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Arab Indianapolis Heritage Trail
Item 8 of 10

Starting in the 1930s, this building was the center of Arab American social life and civic activities in Indianapolis for more than a decade. It was also the site where, in 1936, the Midwest Federation of Syrian and Lebanese Clubs was established. It was where the first and second generations of Syrian and Lebanese Americans in Indianapolis came to raise money for charity, enjoy Arabic poetry, dance to American bands, and share Levantine feasts with one another and the community at-large.

In 1936, the Midwest Federations of Syrian and Lebanese Clubs was established at the Syrian American Brotherhood building in Indianapolis.

White, Black-and-white, Style, Suit

In 1930 Syrian Americans in Indianapolis decided to raise money for their own social club. St. George Church, built in 1926, was an Orthodox religious space. The Syrian American Brotherhood was a secular organization, many of whose most members were Catholic.

By the middle 1930s, the Syrian American Brotherhood purchased the former Temple Baptist Church at 2245 East Riverside. Located in a beautiful spot across the street from Riverside Park, the building looked out on the park’s South Grove golf course, one of three different courses developed on the huge 953-acre property. Riverside Park stretched along the White River from 18th to 38th Street. To this day, it is still larger than New York’s Central Park. It was home to a popular amusement park. Before World War II, it also featured attractive, well-kept Spanish Mission-style architecture, a zoological department, baseball fields, bicycle and pedestrian paths, and tennis courts. Visitors paddled canoes and row boats that were stored in the park’s boat house on the river. The purchase of a building on the park signaled the rise of Syrian and Lebanese immigrants and their children in the city’s racial hierarchy. Black people were not welcome at Riverside Park. The city refused to issue event permits to African American groups, and the privately-run amusement park explicitly barred their entry.

The Syrian American Brotherhood hall played a significant role in the history of Arab America when, in 1936, it hosted the organizing conference for the Midwest Federation of Syrian and Lebanese Clubs. Hundreds of club members from Illinois, Iowa, Kansas, Kentucky, Michigan, Minnesota, Missouri, Nebraska, Ohio, and Wisconsin came at the beginning of August to organize the federation, tour the Indianapolis War Memorial, and enjoy each other’s company. All the events occurred at the club. Mayor John Kern was invited to address the delegates at a grand banquet where the entertainment included Arab music and dancing. W. S. Zarick was chosen as head of the federation.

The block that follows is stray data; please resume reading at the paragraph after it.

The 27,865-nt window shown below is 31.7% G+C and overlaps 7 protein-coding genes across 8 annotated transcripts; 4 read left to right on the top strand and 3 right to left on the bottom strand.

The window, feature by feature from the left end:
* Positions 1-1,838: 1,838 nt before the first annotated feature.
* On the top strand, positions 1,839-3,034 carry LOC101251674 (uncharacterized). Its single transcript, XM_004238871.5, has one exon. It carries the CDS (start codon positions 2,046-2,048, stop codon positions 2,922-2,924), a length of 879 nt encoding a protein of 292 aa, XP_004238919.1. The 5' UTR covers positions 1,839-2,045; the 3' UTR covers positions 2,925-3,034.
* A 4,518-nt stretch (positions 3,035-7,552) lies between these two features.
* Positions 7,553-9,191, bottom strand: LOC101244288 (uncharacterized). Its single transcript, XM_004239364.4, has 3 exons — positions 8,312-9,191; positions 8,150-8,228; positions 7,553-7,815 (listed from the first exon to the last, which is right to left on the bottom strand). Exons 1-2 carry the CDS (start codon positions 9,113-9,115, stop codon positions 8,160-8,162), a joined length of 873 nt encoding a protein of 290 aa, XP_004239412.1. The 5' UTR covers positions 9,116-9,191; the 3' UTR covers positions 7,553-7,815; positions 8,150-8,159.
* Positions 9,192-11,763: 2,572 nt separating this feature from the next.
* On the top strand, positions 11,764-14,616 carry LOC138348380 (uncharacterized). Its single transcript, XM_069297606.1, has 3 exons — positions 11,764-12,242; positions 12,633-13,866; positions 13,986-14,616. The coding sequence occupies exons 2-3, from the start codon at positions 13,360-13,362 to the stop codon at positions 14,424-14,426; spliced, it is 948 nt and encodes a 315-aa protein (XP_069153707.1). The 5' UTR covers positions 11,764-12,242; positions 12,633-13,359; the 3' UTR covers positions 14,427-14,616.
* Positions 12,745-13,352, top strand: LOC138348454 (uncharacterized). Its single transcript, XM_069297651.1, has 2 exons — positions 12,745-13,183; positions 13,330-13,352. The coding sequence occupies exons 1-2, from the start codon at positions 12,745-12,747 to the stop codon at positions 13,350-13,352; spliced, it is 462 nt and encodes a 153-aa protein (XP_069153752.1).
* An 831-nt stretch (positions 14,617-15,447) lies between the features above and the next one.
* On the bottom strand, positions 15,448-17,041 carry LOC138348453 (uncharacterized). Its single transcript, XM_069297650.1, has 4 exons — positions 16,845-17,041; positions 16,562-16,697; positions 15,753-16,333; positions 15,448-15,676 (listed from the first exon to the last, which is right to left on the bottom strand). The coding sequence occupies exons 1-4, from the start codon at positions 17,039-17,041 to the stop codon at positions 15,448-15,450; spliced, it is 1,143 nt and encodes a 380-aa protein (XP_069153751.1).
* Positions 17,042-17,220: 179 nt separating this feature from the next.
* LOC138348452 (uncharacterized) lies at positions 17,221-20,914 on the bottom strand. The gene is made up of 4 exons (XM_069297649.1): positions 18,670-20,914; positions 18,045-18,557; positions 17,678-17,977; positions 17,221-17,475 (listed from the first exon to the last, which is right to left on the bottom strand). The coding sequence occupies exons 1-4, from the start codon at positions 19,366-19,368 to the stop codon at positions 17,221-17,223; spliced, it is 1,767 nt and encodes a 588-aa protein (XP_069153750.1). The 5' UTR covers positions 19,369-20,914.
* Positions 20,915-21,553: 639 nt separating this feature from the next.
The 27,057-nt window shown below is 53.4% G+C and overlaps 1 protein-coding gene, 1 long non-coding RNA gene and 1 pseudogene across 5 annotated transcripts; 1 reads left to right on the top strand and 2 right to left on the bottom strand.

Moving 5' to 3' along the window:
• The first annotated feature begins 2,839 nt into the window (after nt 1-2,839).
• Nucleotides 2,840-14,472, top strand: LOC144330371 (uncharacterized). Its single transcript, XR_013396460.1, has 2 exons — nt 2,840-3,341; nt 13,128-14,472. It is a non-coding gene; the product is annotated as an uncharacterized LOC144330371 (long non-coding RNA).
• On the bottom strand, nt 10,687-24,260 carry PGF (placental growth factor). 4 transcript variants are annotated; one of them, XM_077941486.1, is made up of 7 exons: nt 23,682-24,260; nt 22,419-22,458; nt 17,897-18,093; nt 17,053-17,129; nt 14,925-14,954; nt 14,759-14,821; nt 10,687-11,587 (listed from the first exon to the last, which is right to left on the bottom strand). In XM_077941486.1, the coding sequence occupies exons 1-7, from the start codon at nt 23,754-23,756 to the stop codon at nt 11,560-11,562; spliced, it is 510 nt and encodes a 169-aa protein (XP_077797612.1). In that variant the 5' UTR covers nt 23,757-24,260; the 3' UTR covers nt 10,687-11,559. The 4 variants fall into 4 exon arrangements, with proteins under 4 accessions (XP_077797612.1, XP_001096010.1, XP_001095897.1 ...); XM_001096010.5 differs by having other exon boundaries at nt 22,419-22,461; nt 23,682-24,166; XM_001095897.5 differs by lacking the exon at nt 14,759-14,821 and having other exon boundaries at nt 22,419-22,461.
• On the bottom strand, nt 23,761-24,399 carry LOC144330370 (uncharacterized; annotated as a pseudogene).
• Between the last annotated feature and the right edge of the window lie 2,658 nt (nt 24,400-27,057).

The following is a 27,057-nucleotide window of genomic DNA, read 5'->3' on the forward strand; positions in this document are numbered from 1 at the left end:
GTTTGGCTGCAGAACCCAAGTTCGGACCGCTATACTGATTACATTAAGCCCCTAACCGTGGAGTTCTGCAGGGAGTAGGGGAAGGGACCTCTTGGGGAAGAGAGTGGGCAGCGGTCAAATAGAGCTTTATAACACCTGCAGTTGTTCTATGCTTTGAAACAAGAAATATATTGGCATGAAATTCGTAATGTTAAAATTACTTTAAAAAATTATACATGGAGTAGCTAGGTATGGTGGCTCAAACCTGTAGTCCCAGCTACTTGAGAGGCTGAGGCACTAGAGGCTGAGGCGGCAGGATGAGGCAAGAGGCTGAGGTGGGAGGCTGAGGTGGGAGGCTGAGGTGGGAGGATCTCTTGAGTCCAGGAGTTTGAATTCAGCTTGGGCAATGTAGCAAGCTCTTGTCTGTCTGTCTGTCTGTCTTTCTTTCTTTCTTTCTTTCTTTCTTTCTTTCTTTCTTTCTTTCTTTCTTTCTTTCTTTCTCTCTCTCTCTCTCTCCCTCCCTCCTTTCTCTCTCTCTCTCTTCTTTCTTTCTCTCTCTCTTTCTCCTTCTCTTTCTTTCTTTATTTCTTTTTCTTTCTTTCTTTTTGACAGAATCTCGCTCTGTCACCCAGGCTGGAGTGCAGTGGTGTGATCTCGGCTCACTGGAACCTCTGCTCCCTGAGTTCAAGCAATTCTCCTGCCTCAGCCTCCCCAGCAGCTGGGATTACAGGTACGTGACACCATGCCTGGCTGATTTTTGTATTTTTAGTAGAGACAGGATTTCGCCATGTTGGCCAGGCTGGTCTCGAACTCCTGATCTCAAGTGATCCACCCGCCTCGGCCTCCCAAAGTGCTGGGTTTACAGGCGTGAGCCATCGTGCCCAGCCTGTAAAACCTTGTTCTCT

It was a place where Arab Americans had a lot of fun. The Syrian American Brotherhood was one of many social and civic organizations that enlivened the social scene in Indianapolis during the years of the Great Depression. In 1938, the hall joined seven other venues in Indianapolis to host a benefit celebrating the birthday of President Roosevelt. The funds raised went to Riley Hospital and City Hospital, among other charities. So many Arab and non-Arab performers appeared there during this decade: Julia Taweel, a professional dancer inspired by Arab folk dancing; Dick Jurard and his orchestra; the Rosayln Dancers; and the High Hat Orchestra.

By 1940, the history of Arab Americans in Indianapolis was already more than two generations old. The first and second generations had found a lot of economic and social success in the circle city. In spite of anti-immigrant policies that discriminated against people from Syria and Lebanon, and in spite of cultural and religious prejudices, they did not hide their Arab heritage. They bought a building in a prominent spot for all to see. They danced their Arab dances, served their “oriental” food to guests, and recited their Arabic poetry. Their path to integration into white America was to insist on the public recognition and respect of their ethnic identity.


Curtis IV, Edward E. . Syrian American Brotherhood on Riverside Park, Arab Indianapolis. January 1st 2021. Accessed February 9th 2022.

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Thomas Tadros